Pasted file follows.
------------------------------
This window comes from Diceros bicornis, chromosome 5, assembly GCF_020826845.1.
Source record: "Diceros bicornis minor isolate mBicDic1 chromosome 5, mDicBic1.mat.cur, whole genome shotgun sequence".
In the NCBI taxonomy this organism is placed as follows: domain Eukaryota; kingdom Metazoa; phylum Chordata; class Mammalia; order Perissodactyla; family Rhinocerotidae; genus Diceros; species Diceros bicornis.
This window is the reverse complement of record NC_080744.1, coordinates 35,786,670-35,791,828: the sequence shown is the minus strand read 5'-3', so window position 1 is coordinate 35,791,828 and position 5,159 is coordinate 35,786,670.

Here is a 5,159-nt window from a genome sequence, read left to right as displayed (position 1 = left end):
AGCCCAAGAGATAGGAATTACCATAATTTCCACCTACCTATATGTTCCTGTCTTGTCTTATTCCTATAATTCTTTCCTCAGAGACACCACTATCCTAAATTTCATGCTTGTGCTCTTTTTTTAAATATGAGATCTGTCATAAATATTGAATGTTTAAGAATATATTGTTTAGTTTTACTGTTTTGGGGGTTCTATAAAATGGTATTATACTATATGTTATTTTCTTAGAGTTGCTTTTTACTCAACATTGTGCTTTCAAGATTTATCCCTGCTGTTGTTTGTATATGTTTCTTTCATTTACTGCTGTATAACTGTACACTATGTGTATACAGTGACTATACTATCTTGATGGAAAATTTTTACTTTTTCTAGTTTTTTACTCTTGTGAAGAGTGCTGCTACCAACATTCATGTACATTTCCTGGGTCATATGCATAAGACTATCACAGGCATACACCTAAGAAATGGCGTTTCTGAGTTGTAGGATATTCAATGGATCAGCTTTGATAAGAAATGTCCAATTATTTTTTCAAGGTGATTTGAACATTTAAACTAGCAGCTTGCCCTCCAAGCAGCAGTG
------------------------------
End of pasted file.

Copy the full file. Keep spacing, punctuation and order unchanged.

This window comes from Diceros bicornis, chromosome 5, assembly GCF_020826845.1.
Source record: "Diceros bicornis minor isolate mBicDic1 chromosome 5, mDicBic1.mat.cur, whole genome shotgun sequence".
In the NCBI taxonomy this organism is placed as follows: domain Eukaryota; kingdom Metazoa; phylum Chordata; class Mammalia; order Perissodactyla; family Rhinocerotidae; genus Diceros; species Diceros bicornis.
This window is the reverse complement of record NC_080744.1, coordinates 35,786,670-35,791,828: the sequence shown is the minus strand read 5'-3', so window position 1 is coordinate 35,791,828 and position 5,159 is coordinate 35,786,670.

Here is a 5,159-nt window from a genome sequence, read left to right as displayed (position 1 = left end):
AGCCCAAGAGATAGGAATTACCATAATTTCCACCTACCTATATGTTCCTGTCTTGTCTTATTCCTATAATTCTTTCCTCAGAGACACCACTATCCTAAATTTCATGCTTGTGCTCTTTTTTTAAATATGAGATCTGTCATAAATATTGAATGTTTAAGAATATATTGTTTAGTTTTACTGTTTTGGGGGTTCTATAAAATGGTATTATACTATATGTTATTTTCTTAGAGTTGCTTTTTACTCAACATTGTGCTTTCAAGATTTATCCCTGCTGTTGTTTGTATATGTTTCTTTCATTTACTGCTGTATAACTGTACACTATGTGTATACAGTGACTATACTATCTTGATGGAAAATTTTTACTTTTTCTAGTTTTTTACTCTTGTGAAGAGTGCTGCTACCAACATTCATGTACATTTCCTGGGTCATATGCATAAGACTATCACAGGCATACACCTAAGAAATGGCGTTTCTGAGTTGTAGGATATTCAATGGATCAGCTTTGATAAGAAATGTCCAATTATTTTTTCAAGGTGATTTGAACATTTAAACTAGCAGCTTGCCCTCCAAGCAGCAGTG